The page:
Most traditional Italian recipes will differ from one region or part of Italy to the next. There are twenty (20) separate regions in all and there are provinces within each region which means many different styles and flavors of cooking. This regional variation is what Italy is known for; it is the local ingredients which give each unique flavor – the spice of life.
Pesto is a great example of how a basic recipe is modified by each region. The basic most famous green pesto comes from the Liguria (northern) area where the fresh basil is crushed into a paste and mixed with olive oil, Parmigiano (cheese) and pine nuts. More currently introduced, the red pesto has sun-dried tomatoes added to the traditional mix in the Cinque Terre area, while the spicy Sicilian variation can contain chilies, cappers, raisins, anchovies, fennel and mint. Is your mouth watering yet!
The Northern regions’ recipes also tend to use less olive oil, pasta and tomato sauce in favor of more rice, polenta and cheeses for cream sauces. The local recipes seem to express a pride of the unspoiled countryside with the inclusion of local game or wild fowl like rabbit or quail. The overall rule is if it grows well in the area, it will usually end up or be on the plate.
Italian cooking has two sides with one being tradition and the other innovation. Most regional variations take a traditional Italian recipe and add local flavor or develop a new use to create a taste unique to that region. Unlike typical Italian restaurant food found in North America traditional Italian dishes offer much more variety. While you can find the well known offerings of pizza and spaghetti you will find that taking time to sample local recipes cooked by local chefs worthwhile as it enhances the enjoyment and memories of your experience.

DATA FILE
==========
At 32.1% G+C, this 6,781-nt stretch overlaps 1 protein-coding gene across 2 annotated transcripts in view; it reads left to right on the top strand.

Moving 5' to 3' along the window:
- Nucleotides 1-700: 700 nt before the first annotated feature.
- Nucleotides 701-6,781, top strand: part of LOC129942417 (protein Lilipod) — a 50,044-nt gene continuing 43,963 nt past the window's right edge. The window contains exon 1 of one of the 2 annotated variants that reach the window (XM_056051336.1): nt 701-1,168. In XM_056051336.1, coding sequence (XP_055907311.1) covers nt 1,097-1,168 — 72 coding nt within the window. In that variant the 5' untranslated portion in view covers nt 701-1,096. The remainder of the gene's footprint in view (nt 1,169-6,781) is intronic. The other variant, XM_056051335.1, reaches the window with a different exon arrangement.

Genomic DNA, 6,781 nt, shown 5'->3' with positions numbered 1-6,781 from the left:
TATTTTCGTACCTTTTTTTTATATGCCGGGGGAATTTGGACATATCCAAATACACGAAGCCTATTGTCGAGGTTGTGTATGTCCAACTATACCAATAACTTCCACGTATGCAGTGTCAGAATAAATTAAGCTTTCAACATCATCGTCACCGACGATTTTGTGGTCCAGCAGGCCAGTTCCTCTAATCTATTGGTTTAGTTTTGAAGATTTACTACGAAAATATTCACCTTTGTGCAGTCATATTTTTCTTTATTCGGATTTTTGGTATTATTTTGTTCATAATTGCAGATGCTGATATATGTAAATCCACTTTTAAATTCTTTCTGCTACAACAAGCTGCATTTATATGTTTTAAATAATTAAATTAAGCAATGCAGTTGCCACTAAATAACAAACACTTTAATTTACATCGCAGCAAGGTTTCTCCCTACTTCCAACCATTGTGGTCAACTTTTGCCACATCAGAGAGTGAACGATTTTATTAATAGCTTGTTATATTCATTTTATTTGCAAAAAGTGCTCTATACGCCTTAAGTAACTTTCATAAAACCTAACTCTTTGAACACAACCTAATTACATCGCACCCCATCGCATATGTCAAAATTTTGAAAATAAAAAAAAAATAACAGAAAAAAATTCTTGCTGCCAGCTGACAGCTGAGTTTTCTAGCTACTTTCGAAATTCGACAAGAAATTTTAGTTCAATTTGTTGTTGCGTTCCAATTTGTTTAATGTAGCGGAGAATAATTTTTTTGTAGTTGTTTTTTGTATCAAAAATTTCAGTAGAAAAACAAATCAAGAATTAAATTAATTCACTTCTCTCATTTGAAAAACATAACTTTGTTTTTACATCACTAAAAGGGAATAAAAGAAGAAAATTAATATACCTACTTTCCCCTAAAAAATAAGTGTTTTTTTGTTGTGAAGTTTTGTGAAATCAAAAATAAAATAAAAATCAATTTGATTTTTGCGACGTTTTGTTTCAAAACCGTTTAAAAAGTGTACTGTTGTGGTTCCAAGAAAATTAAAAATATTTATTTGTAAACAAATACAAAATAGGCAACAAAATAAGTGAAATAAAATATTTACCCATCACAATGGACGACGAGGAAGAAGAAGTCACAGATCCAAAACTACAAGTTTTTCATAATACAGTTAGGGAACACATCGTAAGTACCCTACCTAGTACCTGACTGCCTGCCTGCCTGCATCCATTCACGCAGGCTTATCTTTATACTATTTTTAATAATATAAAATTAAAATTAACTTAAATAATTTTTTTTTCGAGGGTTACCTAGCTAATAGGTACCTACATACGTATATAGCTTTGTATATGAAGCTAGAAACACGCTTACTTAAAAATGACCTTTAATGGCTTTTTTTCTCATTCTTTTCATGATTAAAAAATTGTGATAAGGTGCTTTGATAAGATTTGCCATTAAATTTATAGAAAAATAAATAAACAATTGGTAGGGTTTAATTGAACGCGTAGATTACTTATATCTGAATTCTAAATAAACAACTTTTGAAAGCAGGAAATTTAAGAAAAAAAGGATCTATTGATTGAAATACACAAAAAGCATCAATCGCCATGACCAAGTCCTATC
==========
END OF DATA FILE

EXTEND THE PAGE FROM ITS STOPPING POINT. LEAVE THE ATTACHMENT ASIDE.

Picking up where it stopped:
To us, when you refer to traditional Italian recipes the picture or image of making age old family recipes in the kitchen with your grandmother or mother spring to life. This type of cooking not only is delicious but is also the ultimate comfort food.
So when considering replicating or creating traditional Italian recipes in your own kitchen you must take into account the region of Italy that the recipe originated and the specialty ingredients. It will still taste great but may vary as a result of the type of ingredients and of course the experiences of the chef.